Not that I would expect post-modern, transnational feminist film work to come out of the slimy "it's not misogyny/racism, it's ironic!" Vice-magazine's video site, VBS.tv, but the thirty-minute documentary "Prostitutes of God," on devadasi sex workers in India is dangerously western-centric, anti-sex work, and completely misrepresents the sex workers it focuses on.
The white British host, Sarah Harris, narrates the film with an air of derision, from the way she speaks about Hindu legends and traditions ("convoluted, surreal," "doesn't make much sense," calling Hindu icons "garish"), the ease with which she switches from "she" to "he" when referring to a trans sex worker, obvious translation issues, to the overall lack of attention to the economic environment that sex work exists and an assumption that prostitution is inherently wrong. All this is sandwiched with observations of how India is "A land of contradiction! East meets west! Old meets new!"
Only there's a twist to this one-sided voyeurism--the subjects are taking the filmmakers to task for misrepresenting their lives.
Veshya Anyay Mukti Parishad (VAMP, Prostitutes' Collective Against Injustice), a sex worker collective within SANGRAM, an Indian NGO working with sex workers, made a video responding to the compromised representation of their work, their gods, and their lives and families. The filmmakers did not let their subjects review the film (as promised), outed a women with HIV/AIDS (the clip of which has been removed), and gave a dangerously generalized and unresearched view of devadasi prostitution. In an open letter to VBS, SANGRAM and VAMP address the film's cross-cultural egregiousness: "Instead of depicting this reality of empowered women going about their important work of dealing with violations of human rights, women's rights, right to health and livelihood, Sarah Harris chooses to portray them as pimps or helpless victims." Read the full letter here.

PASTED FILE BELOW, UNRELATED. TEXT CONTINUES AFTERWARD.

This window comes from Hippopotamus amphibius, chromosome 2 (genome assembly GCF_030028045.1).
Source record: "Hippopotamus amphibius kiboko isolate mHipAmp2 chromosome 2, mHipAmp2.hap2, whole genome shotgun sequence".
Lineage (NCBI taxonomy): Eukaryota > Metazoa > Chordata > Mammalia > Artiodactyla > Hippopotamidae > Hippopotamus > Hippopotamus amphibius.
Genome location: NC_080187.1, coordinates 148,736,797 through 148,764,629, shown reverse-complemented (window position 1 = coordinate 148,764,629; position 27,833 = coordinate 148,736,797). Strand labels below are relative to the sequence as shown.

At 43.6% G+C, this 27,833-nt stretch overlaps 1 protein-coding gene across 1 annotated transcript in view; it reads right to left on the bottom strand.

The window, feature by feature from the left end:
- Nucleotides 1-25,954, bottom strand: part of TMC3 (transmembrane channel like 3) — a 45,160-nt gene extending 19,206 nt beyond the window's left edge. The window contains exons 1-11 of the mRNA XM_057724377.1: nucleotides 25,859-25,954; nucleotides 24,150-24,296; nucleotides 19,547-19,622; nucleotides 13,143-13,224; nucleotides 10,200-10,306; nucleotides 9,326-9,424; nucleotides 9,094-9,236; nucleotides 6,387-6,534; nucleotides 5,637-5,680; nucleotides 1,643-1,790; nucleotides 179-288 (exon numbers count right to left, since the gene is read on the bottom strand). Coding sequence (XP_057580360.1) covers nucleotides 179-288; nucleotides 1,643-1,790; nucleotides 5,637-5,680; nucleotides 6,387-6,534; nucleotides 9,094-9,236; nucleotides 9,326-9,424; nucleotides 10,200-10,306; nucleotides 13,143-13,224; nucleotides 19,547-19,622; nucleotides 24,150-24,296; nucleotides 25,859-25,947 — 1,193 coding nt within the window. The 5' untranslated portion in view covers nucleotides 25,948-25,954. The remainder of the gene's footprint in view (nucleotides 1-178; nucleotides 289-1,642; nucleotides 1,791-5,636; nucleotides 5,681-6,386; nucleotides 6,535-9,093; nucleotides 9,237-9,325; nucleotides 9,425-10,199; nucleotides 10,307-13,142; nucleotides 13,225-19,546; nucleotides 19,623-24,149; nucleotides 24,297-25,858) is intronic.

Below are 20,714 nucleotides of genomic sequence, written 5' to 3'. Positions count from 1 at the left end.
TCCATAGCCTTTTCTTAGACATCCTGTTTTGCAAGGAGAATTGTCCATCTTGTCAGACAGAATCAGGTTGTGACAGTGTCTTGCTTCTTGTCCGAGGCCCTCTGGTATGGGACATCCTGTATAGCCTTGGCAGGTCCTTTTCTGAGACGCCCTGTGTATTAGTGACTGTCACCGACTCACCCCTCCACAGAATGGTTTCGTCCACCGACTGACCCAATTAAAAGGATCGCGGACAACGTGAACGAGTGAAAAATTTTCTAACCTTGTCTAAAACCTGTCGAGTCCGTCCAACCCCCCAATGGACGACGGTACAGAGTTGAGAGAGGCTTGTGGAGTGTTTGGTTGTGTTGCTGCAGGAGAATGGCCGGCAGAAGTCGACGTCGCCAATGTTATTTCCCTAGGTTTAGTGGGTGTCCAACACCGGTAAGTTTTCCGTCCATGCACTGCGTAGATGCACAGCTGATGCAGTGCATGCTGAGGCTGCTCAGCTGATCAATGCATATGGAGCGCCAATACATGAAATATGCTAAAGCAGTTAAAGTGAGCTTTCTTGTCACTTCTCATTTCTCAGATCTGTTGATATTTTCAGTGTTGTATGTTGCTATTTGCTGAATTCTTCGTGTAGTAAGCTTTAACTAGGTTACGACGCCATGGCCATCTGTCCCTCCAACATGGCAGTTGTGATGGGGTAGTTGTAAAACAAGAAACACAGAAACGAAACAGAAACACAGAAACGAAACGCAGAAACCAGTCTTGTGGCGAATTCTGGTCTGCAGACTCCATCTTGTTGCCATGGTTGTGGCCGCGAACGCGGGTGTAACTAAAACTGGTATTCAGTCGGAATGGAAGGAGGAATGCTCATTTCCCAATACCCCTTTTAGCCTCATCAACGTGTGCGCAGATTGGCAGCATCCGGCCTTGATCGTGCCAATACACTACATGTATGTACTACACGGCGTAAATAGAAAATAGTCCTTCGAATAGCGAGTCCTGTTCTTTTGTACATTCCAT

The voices of devadasis and their community speaking directly to the camera, their language and culture unfiltered through a visiting foreigner, stands in stark contrast to Sarah Harris's narrative that generalizes the life of sex workers in India and approaches their traditions and belief systems with disbelief and disdain. Anita, featured in the VBS film begins by saying "Who gave you the right to laugh? You have taken advantage of us." One man says, "You named the film 'Prostitutes of God'. This title is inappropriate. Who told you all devdasis are pimps and traffickers who force daughters into sex work? My mother used her money from sex work to raise me. I would not be here without it." At the end of the video, a woman holds up a piece of white paper. "This is an informed consent form. Have you signed any such form?"
The video is part of Sangli Talkies, "the newly-launched video unit of SANGRAM / VAMP," and shows how the internet and new media are being used to actively fight racism, misrepresentation, and exploitation. As the open letter states, "In the age of the Internet, women in countries far away who used to be the objects of white people's gaze with no right of reply now have access to the representations that are made of them, and the technological means to answer back."
An Open Letter to VBS TV regarding the film "Prostitutes of God" [Association for Women's Rights in Development]
The Means to Speak for Themeselves: Sex Workers in India Respond to Flawed Prostitutes of God film [Feministing]
Talking back: Indian Sex Workers Speak themselves [CarnalNation]
Indian Sex Workers Fight Back Against Misrepresentation [Waking Vixen]